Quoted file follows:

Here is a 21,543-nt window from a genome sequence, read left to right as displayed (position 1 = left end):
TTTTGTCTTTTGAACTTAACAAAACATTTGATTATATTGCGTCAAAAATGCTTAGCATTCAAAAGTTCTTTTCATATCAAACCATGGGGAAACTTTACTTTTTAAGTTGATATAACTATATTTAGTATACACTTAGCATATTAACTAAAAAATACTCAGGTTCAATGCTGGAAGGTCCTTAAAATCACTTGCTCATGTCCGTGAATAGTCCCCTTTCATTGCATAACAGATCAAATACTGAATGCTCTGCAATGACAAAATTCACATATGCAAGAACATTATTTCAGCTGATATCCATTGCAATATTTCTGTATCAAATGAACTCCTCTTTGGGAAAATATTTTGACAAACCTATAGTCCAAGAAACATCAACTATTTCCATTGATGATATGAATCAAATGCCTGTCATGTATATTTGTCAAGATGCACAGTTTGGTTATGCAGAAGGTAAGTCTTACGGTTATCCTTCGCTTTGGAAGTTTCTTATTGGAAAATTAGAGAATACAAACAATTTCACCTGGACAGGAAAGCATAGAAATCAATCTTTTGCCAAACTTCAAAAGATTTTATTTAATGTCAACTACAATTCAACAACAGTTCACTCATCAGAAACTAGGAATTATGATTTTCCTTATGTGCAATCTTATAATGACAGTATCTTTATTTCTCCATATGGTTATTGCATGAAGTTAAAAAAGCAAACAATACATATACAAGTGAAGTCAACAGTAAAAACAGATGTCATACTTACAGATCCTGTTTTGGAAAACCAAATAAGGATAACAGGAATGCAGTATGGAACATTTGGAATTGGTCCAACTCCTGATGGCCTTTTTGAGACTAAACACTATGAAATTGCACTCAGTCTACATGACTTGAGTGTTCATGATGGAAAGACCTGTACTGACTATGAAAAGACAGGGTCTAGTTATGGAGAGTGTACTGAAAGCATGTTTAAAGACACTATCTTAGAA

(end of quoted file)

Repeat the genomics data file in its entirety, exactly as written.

Here is a 21,543-nt window from a genome sequence, read left to right as displayed (position 1 = left end):
TTTTGTCTTTTGAACTTAACAAAACATTTGATTATATTGCGTCAAAAATGCTTAGCATTCAAAAGTTCTTTTCATATCAAACCATGGGGAAACTTTACTTTTTAAGTTGATATAACTATATTTAGTATACACTTAGCATATTAACTAAAAAATACTCAGGTTCAATGCTGGAAGGTCCTTAAAATCACTTGCTCATGTCCGTGAATAGTCCCCTTTCATTGCATAACAGATCAAATACTGAATGCTCTGCAATGACAAAATTCACATATGCAAGAACATTATTTCAGCTGATATCCATTGCAATATTTCTGTATCAAATGAACTCCTCTTTGGGAAAATATTTTGACAAACCTATAGTCCAAGAAACATCAACTATTTCCATTGATGATATGAATCAAATGCCTGTCATGTATATTTGTCAAGATGCACAGTTTGGTTATGCAGAAGGTAAGTCTTACGGTTATCCTTCGCTTTGGAAGTTTCTTATTGGAAAATTAGAGAATACAAACAATTTCACCTGGACAGGAAAGCATAGAAATCAATCTTTTGCCAAACTTCAAAAGATTTTATTTAATGTCAACTACAATTCAACAACAGTTCACTCATCAGAAACTAGGAATTATGATTTTCCTTATGTGCAATCTTATAATGACAGTATCTTTATTTCTCCATATGGTTATTGCATGAAGTTAAAAAAGCAAACAATACATATACAAGTGAAGTCAACAGTAAAAACAGATGTCATACTTACAGATCCTGTTTTGGAAAACCAAATAAGGATAACAGGAATGCAGTATGGAACATTTGGAATTGGTCCAACTCCTGATGGCCTTTTTGAGACTAAACACTATGAAATTGCACTCAGTCTACATGACTTGAGTGTTCATGATGGAAAGACCTGTACTGACTATGAAAAGACAGGGTCTAGTTATGGAGAGTGTACTGAAAGCATGTTTAAAGACACTATCTTAGAA